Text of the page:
Twenty-four defendants, including C-suite executives from five telemedicine companies, the owners of dozens of durable medical equipment (DME) companies and three licensed medical professionals, have been charged in what the U.S. Department of Justice is calling one of the largest healthcare fraud schemes investigated by the FBI and HHS.
According to the DOJ, the fraud scheme resulted in more than $1.2 billion in losses, as well as the execution of more than 80 search warrants in 17 federal districts. CMS’ Center for Program Integrity also announced it has taken adverse administrative action against 130 DME companies that had submitted more than $1.7 billion in claims, $900 million of which had already been paid.
“These defendants—who range from corporate executives to medical professionals—allegedly participated in an expansive and sophisticated fraud to exploit telemedicine technology meant for patients otherwise unable to access healthcare,” Assistant Attorney General Brian A. Benczkowski said in a statement. “This Department of Justice will not tolerate medical professionals and executives who look to line their pockets by cheating our healthcare programs.”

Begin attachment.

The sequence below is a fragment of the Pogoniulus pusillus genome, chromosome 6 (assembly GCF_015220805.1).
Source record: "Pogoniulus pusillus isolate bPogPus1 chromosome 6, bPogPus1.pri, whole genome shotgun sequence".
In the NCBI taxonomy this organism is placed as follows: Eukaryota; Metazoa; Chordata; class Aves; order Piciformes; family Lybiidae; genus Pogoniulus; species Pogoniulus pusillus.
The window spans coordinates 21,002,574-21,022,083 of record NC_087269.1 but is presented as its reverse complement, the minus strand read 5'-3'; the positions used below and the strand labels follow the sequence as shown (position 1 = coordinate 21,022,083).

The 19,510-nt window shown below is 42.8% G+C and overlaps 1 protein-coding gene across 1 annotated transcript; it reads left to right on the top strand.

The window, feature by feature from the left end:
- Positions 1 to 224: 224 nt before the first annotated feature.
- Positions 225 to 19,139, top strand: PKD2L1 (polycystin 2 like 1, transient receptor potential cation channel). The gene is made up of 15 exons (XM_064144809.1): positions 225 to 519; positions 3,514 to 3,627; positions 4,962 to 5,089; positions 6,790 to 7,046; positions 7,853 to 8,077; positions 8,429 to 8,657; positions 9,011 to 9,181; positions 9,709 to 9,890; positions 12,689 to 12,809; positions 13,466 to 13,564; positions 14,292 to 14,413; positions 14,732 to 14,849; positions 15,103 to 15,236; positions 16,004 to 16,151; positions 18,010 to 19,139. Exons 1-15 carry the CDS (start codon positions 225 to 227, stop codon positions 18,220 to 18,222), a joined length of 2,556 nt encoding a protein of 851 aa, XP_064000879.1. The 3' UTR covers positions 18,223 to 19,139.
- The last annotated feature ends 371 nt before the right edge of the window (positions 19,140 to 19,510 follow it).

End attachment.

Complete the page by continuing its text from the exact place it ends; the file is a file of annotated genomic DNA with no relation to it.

The alleged scheme involved fraudulent DME companies bribing and paying illegal kickbacks to medical professionals, who would in turn prescribe their Medicare patients medically unnecessary equipment distributed by those companies. Physicians reportedly prescribed their patients unnecessary back, shoulder, wrist and knee braces without meeting or seeing them, using telemedicine as a facilitator.
Some defendants have been accused of controlling an international telemarketing network that lured hundreds of thousands of elderly or disabled patients into a related scheme that spanned from the Philippines to Latin America. Proceeds were used to purchase cars, yachts and luxury real estate in the U.S. and abroad.
“The indictments we are unsealing today charge the defendants with running a complex, multilayered scheme to defraud our Medicare system and avoid detection by government regulators,” U.S. Attorney Craig Carpenito said in a statement. “The defendants took advantage of unwitting patients who were simply trying to get relief from their health concerns. Instead, the defendants preyed upon their weakened state and pushed million of dollars’ worth of unnecessary medical devices, which Medicare paid for, and then set up an elaborate system for laundering their ill-gotten proceeds.”
Find more about the case here.